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Folate, another vitamin that is a part of the B complex group, is important for ensuring normal growth and development and maintenance of optimal health.
Folate is particularly critical during the early stages of human development. Pregnancy is recognized as a time when folate requirements are increased to sustain the demand on the body to grow healthy fetal, placental, and maternal tissue.
Folate was extracted and isolated from 4 tons of spinach in 1941 by Mitchell et al. The name was derived from the Latin word Folium for leaf. 18
Nutritional Bite link 18
Folic acid is a water-soluble B vitamin with a role as a regulating coenzyme for cellular metabolism and cell division. Folic acid helps form the building blocks of DNA and RNA needed for protein synthesis in human cells. Rapidly growing tissues – such as those of a fetus – and rapidly regenerating cells – like red blood cells and immune cells – have an especially high need for folic acid.
Folic acid requirements increase during pregnancy. Deficiencies of folic acid during pregnancy are associated with low birth weight and an increased incidence of neural tube defects, including anencephaly and spina bifida. In one study, women at high risk of giving birth to babies with neural tube defects lowered their risk by as much as 72% by taking folic acid supplements prior to and during pregnancy. Medical experts, other healthcare professionals, and the March of Dimes recommend that all women of childbearing age supplement with 400 mcg of folic acid per day. Such supplementation would protect against the formation of neural tube defects during the time between conception and when pregnancy is discovered. If a woman waits until after pregnancy to begin taking folic acid supplements, it is likely too late to prevent a neural tube defect.
Folic acid deficiency has also been associated with high homocysteine levels and an increased risk for stroke, heart disease, and cognitive diseases like Alzheimer’s disease. A folic acid deficiency may also result in a form of anemia (which can be remedied with supplementation).
The best food sources appear to be vegetables (asparagus, broccoli, brussels sprouts, legumes), nuts, and seeds.
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Arguably, no conventional nutrient has undergone as much of a research renaissance in recent years as folate. Many people are familiar with the name of this B complex vitamin, and it has long been recognized as a key nutrient in human health. Low intakes of folate can have devastating effects, ranging from birth defects to blood diseases and possibly even cancers.
Much more recent in our understanding of this critical B vitamin is its many different forms in food, and its influence far beyond birth defects, blood diseases, and cancers.
Brain and Nervous System Health
Folate has long been known to help support production of nervous system function, and in particular, production of messaging molecules that are used by nerves to send signals throughout out body. More recently, however, research has broadened our understanding in this area of folate benefits.
In what has come to be named the BH4 Cycle (where is an abbreviation for tetrahydrobiopterin), researchers have verified a close connection between production of multiple neurotransmitters (with special emphasis on serotonin and dopamine) and availability of folate. In fact, part of the molecule for which this BH4 Cycle is named (dihydrobiopterin, or BH2) can itself be readily converted into a form of folate (dihydrofolate). In addition, researchers now know that BH4 cross over the blood brain barrier using the same transport mechanism as folate.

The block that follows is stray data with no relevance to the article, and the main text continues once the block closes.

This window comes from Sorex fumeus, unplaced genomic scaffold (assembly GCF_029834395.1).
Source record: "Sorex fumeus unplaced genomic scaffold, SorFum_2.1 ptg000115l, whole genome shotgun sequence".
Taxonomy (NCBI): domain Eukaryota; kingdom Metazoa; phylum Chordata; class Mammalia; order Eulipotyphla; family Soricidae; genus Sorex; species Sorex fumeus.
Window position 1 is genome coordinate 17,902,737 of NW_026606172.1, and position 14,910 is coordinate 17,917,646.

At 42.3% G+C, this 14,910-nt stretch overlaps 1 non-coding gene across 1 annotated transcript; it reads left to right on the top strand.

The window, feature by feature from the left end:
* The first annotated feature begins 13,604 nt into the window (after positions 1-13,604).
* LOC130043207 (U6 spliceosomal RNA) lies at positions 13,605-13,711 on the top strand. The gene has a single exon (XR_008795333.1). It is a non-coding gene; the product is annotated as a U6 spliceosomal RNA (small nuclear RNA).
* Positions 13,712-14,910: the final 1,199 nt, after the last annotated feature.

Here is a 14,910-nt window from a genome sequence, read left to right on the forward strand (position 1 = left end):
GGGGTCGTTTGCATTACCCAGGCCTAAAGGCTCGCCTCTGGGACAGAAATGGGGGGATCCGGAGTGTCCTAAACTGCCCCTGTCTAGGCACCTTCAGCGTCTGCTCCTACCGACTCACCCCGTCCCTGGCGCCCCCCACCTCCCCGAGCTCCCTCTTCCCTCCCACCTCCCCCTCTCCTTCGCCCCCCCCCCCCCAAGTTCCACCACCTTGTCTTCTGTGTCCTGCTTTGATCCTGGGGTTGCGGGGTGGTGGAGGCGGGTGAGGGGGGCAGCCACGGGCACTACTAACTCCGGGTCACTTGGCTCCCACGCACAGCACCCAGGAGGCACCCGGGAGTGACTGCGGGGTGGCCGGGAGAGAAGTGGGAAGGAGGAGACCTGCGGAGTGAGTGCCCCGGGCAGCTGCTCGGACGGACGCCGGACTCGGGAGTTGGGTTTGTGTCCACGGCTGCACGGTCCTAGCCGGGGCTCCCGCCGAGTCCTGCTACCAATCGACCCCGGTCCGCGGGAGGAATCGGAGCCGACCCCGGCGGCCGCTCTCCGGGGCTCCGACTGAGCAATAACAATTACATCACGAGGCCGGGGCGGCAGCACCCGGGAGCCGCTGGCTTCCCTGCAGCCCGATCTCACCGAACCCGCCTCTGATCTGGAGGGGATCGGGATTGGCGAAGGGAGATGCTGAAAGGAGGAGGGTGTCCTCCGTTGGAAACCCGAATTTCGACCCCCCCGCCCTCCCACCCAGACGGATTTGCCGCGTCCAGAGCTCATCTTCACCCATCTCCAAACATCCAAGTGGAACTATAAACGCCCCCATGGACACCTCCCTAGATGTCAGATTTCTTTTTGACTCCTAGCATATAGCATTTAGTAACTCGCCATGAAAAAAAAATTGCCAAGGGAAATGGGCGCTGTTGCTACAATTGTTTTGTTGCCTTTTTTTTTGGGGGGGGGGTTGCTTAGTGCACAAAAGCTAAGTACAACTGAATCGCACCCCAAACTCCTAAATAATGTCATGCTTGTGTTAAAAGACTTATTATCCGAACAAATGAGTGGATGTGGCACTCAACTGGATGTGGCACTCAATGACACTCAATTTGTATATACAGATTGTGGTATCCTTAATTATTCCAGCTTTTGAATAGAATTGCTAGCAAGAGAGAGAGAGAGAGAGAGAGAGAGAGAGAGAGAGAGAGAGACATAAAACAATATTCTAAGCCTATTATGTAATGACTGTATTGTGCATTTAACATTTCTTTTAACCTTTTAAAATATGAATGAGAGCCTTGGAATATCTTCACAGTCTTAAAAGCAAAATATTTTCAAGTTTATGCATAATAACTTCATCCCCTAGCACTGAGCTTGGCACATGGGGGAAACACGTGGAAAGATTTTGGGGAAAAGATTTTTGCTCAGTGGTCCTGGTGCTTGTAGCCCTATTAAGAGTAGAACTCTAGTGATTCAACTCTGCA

Overall Cardiovascular Support
During the past 10 years, research on the role of folate in nervous system support has greatly overlapped with folate research as it relates to support of the cardiovascular system. In fact, it might be hard to find an area of metabolic research that has generated more excitement that this overlapping area of folated-related events critical for health of our cardiovascular and nervous systems.
The overlap begins with the ability of adequate dietary folate to help keep blood levels of homocysteine in check. Homocysteine (Hcy) is a well-documented marker for cardiovascular disease that when excessive, represents a clearly increased risk for a variety of cardiovascular problems. (Hyperhomocysteinemia is the name of the condition for high Hcy in the blood.) Optimal levels of blood folate in one particular form (5-methyltetrahydrofolate, or 5-MTHF) can directly help lower Hcy levels. By helping to keep Hcy levels in check, healthy intake of folate can help lower risk of cardiovascular disease.
The benefits of folate for lowered cardiovascular risk do not stop with Hcy, however. Balanced levels of nitric oxide (NO) in the blood are equally well-established as being important for cardiovascular health. NO helps to regulate many cardiovascular functions, and appropriate levels of NO are considered protective again high blood pressure, excessive clumping of platelet cells, and other key aspects of blood flow.
Specific Support of Red Blood Cell Production
It would be wrong to leave the topic of folate and cardiovascular health without making a special note about red blood cell production. Folate is one of many nutrients necessary for the production of red blood cells. These cells carry oxygen from the lungs to other parts of the body. Along with iron, copper, vitamin B12, and vitamin B6, a deficiency of folate can impair blood cell production.
When women deficient in dietary folate become pregnant, the developing fetus is at increased risk for neural tube defects, a developmental condition that adversely affects nervous system development in the fetus. These neural tube defects are potentially devastating and can often cause loss of pregnancy.
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